I’m in the heartland, where the latest risk to my life was almost catching on fire while lighting a paper lantern. My evening enemies are no-see-um bugs and mosquitoes. My daytime struggles involve teaching the components of a literary essay. My troubles seem so puny.
My blessings seem too loud: My sunset colored evening amidst the cooling of the gloaming. My home that’s dry and a family that’s tucked safe into cozy beds seems too large too me tonight, too rich, too much. Not when there’s too much devastation happening to my fellow countrymen.
What do I know of watching waters rise higher and higher until they consume my home, my shelter, my refuge? What do I know of natural disasters? They seem unnatural. Devastating. Irregular. Unwelcome. Not natural, not expected, not normal. Not fair.
I don’t know what it’s like to suddenly be without home or roof over my head. When my children were small and we would have safety drills, they wanted to grab their cherished belongings so our safety drills were too long, with much hollering and concern. My children couldn’t grasp the magnitude of a serious disaster and the idea of leaving their treasures behind filled their hearts with indignation.
Belongings can be replaced but people cannot. And so we are here: I am safe in my second story bedroom: cozy in a chair, feet propped up on the bed, and cat purring. I’m surrounded by all things familiar: pictures, books, kids, dust bunnies, and a hundred year old floor covered in scars.
And someone, somewhere is surrounded by strangers. Possibly clinging to nothing except what they hold in their hearts and my heart breaks and cries for those affected by devastation to know this:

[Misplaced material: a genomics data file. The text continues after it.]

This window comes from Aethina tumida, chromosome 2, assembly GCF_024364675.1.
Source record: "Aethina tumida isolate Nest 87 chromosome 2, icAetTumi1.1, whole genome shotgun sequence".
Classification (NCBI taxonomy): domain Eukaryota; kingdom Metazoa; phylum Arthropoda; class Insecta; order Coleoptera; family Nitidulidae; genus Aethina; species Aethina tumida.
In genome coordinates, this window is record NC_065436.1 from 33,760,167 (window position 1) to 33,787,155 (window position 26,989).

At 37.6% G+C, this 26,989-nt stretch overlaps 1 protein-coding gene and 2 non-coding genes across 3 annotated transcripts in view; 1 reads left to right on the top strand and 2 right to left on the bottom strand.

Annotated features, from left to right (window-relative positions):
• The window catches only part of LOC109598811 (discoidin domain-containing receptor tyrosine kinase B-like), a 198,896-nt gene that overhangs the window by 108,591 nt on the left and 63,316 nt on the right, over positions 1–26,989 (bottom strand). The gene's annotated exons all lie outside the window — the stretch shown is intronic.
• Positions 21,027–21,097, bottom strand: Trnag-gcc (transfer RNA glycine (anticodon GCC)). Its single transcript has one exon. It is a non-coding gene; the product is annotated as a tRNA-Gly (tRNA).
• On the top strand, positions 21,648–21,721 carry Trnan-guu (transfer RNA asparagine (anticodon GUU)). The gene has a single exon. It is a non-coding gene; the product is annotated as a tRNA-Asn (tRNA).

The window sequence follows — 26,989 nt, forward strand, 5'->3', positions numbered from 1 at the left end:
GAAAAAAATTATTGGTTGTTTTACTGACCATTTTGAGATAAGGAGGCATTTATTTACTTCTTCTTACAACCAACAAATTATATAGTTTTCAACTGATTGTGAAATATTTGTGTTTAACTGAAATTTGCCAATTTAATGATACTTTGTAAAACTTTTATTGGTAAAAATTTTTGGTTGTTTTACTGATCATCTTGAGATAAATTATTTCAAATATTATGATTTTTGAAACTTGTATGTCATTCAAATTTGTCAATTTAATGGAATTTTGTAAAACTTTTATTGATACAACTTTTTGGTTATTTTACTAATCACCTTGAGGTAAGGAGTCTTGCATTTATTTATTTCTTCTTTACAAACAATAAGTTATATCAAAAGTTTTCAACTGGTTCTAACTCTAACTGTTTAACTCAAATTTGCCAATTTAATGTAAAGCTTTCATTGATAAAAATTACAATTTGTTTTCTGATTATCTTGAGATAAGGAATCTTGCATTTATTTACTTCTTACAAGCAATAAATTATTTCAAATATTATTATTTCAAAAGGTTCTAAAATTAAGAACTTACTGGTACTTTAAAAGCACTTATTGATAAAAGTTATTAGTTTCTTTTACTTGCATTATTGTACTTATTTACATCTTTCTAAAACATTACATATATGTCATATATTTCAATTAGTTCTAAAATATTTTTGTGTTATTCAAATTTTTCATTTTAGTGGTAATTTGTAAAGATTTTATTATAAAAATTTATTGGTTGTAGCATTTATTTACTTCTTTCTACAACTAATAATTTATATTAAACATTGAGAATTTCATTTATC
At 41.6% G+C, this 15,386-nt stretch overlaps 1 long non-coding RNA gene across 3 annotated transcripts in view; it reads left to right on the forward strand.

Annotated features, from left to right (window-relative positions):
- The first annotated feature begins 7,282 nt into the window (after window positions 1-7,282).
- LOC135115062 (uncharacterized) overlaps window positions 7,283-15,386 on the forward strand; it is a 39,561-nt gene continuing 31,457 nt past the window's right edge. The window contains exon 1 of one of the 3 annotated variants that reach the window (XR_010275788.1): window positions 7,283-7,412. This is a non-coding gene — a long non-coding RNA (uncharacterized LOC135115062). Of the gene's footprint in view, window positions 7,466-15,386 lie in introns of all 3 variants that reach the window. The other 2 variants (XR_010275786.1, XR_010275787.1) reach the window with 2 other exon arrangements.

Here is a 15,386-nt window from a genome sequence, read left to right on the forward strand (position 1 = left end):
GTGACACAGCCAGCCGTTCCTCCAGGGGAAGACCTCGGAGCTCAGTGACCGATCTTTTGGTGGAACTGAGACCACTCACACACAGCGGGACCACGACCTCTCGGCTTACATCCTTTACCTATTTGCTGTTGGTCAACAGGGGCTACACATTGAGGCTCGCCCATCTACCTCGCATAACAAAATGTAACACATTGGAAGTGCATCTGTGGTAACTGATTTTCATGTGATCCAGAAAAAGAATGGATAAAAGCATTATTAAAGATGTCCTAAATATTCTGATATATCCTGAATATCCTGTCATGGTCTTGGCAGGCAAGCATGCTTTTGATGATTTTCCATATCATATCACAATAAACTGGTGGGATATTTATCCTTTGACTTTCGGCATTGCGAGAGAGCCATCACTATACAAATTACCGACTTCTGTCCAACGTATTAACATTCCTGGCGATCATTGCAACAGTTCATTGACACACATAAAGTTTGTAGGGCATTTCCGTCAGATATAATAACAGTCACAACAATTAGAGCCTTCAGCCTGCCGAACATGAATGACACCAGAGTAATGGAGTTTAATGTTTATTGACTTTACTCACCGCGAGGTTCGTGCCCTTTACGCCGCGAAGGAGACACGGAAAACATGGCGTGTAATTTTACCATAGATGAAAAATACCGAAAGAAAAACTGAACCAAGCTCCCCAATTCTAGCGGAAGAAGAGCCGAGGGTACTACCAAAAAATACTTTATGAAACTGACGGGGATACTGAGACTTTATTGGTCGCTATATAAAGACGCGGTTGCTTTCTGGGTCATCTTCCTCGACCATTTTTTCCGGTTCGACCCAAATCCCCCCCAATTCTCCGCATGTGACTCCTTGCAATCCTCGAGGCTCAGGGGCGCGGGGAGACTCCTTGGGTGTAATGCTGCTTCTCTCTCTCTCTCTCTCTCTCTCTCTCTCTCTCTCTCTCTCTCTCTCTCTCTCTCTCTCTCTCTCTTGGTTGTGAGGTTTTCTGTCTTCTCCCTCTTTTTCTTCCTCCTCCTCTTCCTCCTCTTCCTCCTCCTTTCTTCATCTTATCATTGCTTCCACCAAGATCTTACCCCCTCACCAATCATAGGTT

God sees you.
He hears your cry.
He is with you in the devastation. He is holding you close and whispering his love into your ear. He is holding you upright and he sees your heart breaking. He sees the shock and anger and fear that threaten to overwhelm. He sees and he cares. He calls you to himself in the midst of the devastation and promises to be your everything.
He is your bread of life and your fountain that never runs dry. He may feed you the bread of affliction, but he is with you in the darkness. He encompasses you and rallies around you and is for you, not against you. Cling to him, rely on him, let him carry you through.
When the waters of doubt and fear and anger overwhelm you and feel like the truth, know this Truth: God is. He was. And He will be. And you can take his faithfulness, steadfastness, and love and build your life on him. He wants to be the One who handles your fear and anger, and he wants to take the honest, gut-wrenching fear that you’re feeling from your shoulders and be the truth that sets you free.
Could he have diverted the storm? Yes. Does he still care for you? Absolutely. Does he still love you? Unequivocally. Does he still have good for you? Yes and yes and yes again. He is only good. He is your rock in the storm. And he hears your heart.
God hears our hearts. He sees us in the darkness and offers himself to be our light. I know that there are times when hope seems impossible to find, but God says that with him all things are possible. Even hope. Hope is Jesus. Hope is resting in who he says he is. He is peace. He is comfort. He is the rock we stand on when all else is sinking ground.
May God hold you close and may you make him famous in whatever you face today: emotional flood waters, literal flood waters, or unexpected disappointments. I’m praying for us all.